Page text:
Many business schools use their essay questions as an opportunity to ask about the unique contributions you will make to their particular program. Unfortunately, candidates often make the mistake of thinking that a bland summary statement like “I will bring my leadership skills to XYZ School” will sufficiently express their intended contribution. One reason we prefer to work with business school candidates “from start to finish” is so we can prevent such problems. Simply relating a story about a past experience and then repeating the main point does not demonstrate that you can or will make a meaningful contribution to the school. Ideally, you want to go further, explaining how you would apply and use your experience and skills while at the school in a way that would offer some benefit to others, thereby demonstrating a true understanding of your fit with that particular program.
“My experience as a stand-up comedian will allow me to bring humor to the Wharton environment.”
With this statement, the MBA admissions committee is left wondering, “How exactly will this applicant bring humor to the environment? Does this person really know what our environment is about?” In contrast, consider our next example.
“My experience as a stand-up comic will prove particularly useful at Wharton, a dynamic environment where I will be constantly joining new and energetic study teams. I anticipate using my sense of humor to create more relaxed team environments, helping everyone feel comfortable contributing, though I will use my humor judiciously, such as to diffuse tense moments during late-night study sessions, rather than as a distraction. I believe my skills and experience being funny on stage will also allow me to play an important role in the Wharton Follies.”
In this example, the writer has applied their personal experience and intended contribution directly to the Wharton experience and has thereby shown a clear connection with the school, proving that the candidate truly identifies with it and accurately understands its nature.
At times, candidates also tend to unintentionally describe their personal experience with a specific MBA program in a vague and general manner. Because they are writing from memory and discussing their authentic experience, they do not realize that they are not being specific enough. Consider the following example:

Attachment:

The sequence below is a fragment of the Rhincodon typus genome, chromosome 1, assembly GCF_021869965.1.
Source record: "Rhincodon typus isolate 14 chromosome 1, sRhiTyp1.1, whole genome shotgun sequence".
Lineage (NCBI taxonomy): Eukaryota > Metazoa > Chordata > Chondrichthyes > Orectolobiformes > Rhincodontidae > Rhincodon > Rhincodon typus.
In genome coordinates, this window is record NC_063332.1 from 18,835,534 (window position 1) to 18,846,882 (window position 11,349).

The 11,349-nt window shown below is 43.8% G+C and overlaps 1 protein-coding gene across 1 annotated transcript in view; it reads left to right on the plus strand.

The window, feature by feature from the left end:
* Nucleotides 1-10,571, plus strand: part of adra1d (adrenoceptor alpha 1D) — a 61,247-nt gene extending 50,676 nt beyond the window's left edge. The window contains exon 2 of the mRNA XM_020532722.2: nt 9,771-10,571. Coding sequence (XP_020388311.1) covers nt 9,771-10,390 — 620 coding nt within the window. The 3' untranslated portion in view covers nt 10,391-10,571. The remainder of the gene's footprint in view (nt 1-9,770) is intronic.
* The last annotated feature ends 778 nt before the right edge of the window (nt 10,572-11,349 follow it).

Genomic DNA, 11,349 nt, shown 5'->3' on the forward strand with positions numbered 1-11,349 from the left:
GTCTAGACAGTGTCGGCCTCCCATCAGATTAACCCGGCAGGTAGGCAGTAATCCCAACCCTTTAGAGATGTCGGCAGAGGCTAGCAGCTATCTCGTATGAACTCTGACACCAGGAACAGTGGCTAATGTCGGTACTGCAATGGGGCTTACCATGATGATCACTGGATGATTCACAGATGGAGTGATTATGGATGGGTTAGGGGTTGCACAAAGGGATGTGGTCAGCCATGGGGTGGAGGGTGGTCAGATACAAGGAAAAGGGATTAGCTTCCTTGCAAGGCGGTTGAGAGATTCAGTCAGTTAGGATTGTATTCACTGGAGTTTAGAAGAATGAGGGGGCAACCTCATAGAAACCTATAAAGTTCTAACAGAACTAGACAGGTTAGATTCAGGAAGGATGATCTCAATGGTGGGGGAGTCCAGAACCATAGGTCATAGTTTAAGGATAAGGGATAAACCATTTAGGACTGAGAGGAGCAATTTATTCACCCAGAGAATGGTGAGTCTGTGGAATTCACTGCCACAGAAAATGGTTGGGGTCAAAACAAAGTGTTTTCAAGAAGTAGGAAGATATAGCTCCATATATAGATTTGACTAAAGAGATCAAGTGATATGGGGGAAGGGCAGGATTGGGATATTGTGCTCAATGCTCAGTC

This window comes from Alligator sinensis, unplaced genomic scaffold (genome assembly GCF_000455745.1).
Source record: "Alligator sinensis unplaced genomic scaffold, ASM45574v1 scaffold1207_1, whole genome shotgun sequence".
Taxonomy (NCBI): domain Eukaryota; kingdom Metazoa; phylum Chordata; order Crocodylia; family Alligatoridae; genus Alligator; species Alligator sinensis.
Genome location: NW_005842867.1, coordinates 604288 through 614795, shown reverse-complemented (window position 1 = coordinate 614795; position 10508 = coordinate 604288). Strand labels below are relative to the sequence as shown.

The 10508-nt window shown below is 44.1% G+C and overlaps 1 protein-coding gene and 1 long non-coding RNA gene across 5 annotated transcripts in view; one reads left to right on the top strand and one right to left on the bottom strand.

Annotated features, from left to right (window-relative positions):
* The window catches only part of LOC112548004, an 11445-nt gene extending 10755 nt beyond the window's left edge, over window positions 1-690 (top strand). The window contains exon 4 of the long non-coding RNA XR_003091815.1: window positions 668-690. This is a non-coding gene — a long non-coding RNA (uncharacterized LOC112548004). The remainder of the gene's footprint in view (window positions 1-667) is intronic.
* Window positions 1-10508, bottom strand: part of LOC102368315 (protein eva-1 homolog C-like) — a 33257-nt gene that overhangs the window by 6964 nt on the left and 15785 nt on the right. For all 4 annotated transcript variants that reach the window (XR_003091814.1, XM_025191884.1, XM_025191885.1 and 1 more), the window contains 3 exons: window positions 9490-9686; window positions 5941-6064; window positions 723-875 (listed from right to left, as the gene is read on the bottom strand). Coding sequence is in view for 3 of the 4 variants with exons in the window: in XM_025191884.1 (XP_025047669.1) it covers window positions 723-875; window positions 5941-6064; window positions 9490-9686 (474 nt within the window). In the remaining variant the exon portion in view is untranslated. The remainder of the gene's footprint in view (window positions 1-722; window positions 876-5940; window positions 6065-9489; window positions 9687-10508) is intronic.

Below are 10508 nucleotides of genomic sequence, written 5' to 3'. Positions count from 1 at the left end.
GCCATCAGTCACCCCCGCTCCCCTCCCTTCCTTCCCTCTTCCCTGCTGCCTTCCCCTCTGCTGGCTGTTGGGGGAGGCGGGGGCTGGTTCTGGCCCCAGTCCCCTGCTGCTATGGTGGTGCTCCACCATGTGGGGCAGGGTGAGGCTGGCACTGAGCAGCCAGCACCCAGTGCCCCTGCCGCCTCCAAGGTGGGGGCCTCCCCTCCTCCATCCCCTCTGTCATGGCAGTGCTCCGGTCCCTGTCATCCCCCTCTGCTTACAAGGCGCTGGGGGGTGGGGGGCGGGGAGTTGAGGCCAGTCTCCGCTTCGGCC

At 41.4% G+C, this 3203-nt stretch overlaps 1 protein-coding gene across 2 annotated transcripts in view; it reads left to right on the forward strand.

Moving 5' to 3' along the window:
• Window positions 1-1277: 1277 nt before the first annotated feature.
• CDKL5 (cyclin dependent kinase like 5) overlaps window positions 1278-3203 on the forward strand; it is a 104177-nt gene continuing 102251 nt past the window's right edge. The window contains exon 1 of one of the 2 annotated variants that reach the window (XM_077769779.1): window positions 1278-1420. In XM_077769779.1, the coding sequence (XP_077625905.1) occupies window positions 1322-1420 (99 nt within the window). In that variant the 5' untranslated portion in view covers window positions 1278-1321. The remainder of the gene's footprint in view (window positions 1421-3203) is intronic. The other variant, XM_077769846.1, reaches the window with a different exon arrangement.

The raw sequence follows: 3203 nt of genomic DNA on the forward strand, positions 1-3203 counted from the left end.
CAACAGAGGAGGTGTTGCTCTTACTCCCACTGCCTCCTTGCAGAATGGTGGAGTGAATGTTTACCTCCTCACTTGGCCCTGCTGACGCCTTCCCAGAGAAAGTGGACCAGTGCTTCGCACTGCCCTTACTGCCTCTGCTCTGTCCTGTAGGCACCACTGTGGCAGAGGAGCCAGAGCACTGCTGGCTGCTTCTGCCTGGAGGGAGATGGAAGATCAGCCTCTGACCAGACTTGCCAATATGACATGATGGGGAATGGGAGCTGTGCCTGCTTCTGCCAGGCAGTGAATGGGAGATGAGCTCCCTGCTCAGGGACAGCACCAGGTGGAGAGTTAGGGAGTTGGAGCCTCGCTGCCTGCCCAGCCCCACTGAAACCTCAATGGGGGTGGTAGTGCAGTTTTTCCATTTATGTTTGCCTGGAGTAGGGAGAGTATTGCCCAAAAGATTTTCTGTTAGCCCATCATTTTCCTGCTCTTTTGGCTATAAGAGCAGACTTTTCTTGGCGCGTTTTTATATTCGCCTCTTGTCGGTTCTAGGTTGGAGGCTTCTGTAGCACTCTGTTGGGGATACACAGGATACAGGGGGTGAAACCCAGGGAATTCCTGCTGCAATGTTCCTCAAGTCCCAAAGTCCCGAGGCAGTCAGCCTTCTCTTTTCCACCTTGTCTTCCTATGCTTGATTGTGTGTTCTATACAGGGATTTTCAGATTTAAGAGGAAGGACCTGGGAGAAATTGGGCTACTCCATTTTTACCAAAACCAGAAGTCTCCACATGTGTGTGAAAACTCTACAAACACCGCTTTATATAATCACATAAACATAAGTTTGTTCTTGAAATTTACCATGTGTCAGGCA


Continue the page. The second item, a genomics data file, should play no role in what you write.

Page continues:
“During my visit to Cornell Johnson, I was struck by the easygoing classroom discussion, the warmth of the professors, and the time spent by the first-year student who not only toured the facilities with me but also took me out for coffee and asked several of his colleagues to join us.”
Although these statements may in fact be true, the text contains no Cornell-specific language. If the Yale School of Management, Michigan Ross, or the name of any other school were substituted for Cornell Johnson here, the statement would not otherwise change at all, resulting in a weak and generic essay.
In contrast, the following statement could refer only to UVA Darden:
“While on Grounds, I was impressed by Professor Robert Carraway’s easygoing and humorous style as he facilitated a fast-paced discussion of the ‘George’s T-Shirts’ case. Although I admittedly felt dizzied by the class’s pace, I was comforted when I encountered several students reviewing the finer points of the case later at First Coffee. I was impressed when my first-year guide stopped mid-tour to check in with her learning teammate and reinforce the case’s central point. It was then I recognized that this was the right environment for me.”
If you were to substitute the Darden name and even the professor’s name with those of another school and professor, the paragraph would no longer work. Including the Darden-specific information regarding the day’s case, First Coffee, and learning teams ensures that these sentences have a sincere and personal feel and shows that the candidate truly understands what the school is about. This is necessary to craft a compelling personal statement that will catch the admissions committee’s attention.
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